Health organizations need to jump aboard the social media wagon, or they’ll miss opportunities to engage consumers, a new report by PricewaterhouseCoopers’ Health Research Institute finds.
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Social media activity by hospitals, health insurers and pharmaceutical companies is miniscule compared to the activity on community sites, the report finds. While eight in 10 health care companies (as tracked by HRI during a sample one-week period) had a presence on various social media sites, community sites had 24 times more social media activity than corporate sites.
A third of consumers use social media sites such as Facebook, Twitter, YouTube and online forums for health-related matters, including seeking medical information, tracking and sharing symptoms, and broadcasting how they feel about doctors, drugs, treatments, medical devices and health plans.
“The power of social media for health organizations is in listening and engaging with consumers on their terms,"says Kelly Barnes, US Health Industries leader, PwC. “Health organizations have an opportunity to use social media as a way to better listen, participate in discussions and engage with consumers in ways that extend their interaction beyond a clinical encounter. Savvy adopters are viewing social media as a business strategy, not just a marketing tool."
Four in 10 consumers say they have used social media to find health-related consumer reviews (such as treatments or physicians); one in three have sought information related to other patients’ experiences with their disease; one in four have “posted” about their health experience; and one in five have joined a health forum or community.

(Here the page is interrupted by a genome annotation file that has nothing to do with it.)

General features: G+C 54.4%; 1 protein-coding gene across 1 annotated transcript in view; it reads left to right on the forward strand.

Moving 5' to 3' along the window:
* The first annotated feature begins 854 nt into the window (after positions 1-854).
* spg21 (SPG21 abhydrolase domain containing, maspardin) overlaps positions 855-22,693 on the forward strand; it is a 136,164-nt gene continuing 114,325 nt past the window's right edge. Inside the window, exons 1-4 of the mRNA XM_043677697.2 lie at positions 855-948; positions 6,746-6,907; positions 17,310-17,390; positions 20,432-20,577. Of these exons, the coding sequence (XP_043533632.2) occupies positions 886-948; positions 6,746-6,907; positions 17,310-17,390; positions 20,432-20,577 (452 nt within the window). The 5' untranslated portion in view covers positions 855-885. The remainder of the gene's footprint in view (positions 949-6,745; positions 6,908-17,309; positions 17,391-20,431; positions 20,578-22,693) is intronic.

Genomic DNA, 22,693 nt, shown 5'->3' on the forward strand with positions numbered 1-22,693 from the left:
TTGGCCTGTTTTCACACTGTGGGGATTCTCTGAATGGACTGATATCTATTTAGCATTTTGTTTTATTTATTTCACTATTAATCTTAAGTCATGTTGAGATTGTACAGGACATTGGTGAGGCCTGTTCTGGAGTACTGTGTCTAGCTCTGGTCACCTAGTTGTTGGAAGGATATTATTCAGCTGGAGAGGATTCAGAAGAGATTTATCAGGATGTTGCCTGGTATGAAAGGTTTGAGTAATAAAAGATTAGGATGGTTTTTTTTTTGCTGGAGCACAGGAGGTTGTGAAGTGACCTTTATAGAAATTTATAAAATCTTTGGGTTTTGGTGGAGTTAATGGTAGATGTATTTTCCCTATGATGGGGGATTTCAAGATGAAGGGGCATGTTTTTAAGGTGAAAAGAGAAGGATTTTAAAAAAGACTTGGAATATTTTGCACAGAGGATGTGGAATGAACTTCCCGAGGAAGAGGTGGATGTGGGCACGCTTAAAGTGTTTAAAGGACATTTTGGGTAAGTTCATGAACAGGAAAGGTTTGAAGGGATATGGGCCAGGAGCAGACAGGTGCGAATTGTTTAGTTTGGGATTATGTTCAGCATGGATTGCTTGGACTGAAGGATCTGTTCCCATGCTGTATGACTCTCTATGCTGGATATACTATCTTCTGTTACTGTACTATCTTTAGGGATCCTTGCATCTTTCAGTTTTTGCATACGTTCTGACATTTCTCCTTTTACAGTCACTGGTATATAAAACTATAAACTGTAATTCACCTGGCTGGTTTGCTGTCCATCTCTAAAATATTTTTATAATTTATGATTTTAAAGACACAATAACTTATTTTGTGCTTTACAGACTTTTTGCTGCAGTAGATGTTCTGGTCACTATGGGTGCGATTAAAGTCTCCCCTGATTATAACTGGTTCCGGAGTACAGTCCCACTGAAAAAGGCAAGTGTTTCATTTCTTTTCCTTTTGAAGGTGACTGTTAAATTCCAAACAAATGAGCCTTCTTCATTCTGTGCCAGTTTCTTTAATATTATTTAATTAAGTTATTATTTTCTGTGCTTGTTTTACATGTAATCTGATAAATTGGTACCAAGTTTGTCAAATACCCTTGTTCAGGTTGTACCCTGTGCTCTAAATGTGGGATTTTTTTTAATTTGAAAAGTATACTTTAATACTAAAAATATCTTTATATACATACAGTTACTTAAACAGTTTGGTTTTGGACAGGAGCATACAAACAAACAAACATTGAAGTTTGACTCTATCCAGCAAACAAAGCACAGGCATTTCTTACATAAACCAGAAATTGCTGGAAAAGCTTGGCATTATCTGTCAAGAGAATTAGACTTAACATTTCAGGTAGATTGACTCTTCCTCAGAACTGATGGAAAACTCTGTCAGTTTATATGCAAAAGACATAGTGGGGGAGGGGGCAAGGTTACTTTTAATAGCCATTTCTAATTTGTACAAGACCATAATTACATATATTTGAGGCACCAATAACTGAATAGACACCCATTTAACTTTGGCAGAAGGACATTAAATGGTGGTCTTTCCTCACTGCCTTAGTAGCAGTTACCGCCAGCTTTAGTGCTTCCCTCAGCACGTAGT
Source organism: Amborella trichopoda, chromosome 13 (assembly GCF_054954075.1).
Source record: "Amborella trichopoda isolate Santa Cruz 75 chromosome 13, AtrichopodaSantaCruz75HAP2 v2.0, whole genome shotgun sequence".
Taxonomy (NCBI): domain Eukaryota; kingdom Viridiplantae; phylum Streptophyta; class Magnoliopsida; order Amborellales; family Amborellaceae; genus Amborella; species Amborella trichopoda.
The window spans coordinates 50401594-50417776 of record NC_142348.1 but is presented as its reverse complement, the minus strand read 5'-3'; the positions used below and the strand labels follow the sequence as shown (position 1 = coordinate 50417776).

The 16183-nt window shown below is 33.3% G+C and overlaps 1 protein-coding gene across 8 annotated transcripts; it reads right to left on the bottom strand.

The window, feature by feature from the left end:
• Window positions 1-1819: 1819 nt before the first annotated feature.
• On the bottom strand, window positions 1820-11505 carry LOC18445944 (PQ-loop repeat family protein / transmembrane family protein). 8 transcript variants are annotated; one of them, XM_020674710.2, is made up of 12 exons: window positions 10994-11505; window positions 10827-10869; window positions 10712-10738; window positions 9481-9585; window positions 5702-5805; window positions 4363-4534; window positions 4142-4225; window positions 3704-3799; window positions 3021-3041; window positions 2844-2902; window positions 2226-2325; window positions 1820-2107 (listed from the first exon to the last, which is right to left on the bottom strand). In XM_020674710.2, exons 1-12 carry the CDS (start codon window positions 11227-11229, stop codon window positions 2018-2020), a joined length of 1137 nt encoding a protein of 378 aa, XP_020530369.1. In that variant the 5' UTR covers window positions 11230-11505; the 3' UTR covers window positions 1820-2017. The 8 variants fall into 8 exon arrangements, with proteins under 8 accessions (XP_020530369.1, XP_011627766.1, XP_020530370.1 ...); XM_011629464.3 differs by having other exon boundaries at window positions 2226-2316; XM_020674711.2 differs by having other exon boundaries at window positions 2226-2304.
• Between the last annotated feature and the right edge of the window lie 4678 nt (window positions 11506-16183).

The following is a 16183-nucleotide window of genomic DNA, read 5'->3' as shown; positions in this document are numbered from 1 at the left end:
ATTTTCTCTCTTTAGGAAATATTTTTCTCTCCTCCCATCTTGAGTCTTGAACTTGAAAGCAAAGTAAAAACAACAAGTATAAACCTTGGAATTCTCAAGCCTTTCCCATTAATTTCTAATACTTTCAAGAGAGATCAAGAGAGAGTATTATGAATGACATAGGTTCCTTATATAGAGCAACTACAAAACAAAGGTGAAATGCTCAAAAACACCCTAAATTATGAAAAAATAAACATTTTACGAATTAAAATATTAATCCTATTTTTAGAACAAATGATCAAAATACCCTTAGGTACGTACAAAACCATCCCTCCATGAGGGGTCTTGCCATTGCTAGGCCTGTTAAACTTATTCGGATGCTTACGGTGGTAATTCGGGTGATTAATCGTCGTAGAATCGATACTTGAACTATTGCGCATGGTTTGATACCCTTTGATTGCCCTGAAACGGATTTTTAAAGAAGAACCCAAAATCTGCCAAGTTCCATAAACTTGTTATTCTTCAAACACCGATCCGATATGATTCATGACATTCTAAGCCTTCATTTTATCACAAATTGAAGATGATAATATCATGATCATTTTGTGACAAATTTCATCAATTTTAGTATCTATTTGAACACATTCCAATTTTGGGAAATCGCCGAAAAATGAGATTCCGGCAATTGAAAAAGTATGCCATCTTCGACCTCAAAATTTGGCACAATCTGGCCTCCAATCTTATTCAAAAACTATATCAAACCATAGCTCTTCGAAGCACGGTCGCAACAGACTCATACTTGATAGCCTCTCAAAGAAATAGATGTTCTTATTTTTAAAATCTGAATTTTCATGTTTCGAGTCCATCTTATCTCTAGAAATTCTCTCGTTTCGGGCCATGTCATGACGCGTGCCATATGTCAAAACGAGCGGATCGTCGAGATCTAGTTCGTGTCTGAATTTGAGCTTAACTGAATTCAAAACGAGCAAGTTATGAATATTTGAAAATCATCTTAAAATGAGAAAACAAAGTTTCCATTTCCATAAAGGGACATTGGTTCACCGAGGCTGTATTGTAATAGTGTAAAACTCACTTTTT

The majority (72 percent) say they’d like to make doctor appointments through social media channels but fewer (around half) say they would expect a response within a few hours.
When asked how information found through social media would affect their health decisions, 45 percent of consumers said it would affect their decision to get a second opinion; 41 percent said it would affect their choice of a specific doctor, hospital or medical facility; 34 percent said it would affect their decision about taking a certain medication; and 32 percent said it would affect their choice of a health insurance plan.
“Social media is another source of business intelligence that provides information at the aggregate level, not only about what consumers ‘like,’ but what they need, how they behave and when their experiences demand an immediate response,” says Daniel Garrett, US Health Information Technology leader, PwC. "Health organizations can engage IT to integrate social data intelligence with existing systems and processes, yet most are still struggling with how to manage the data from their own clinical systems."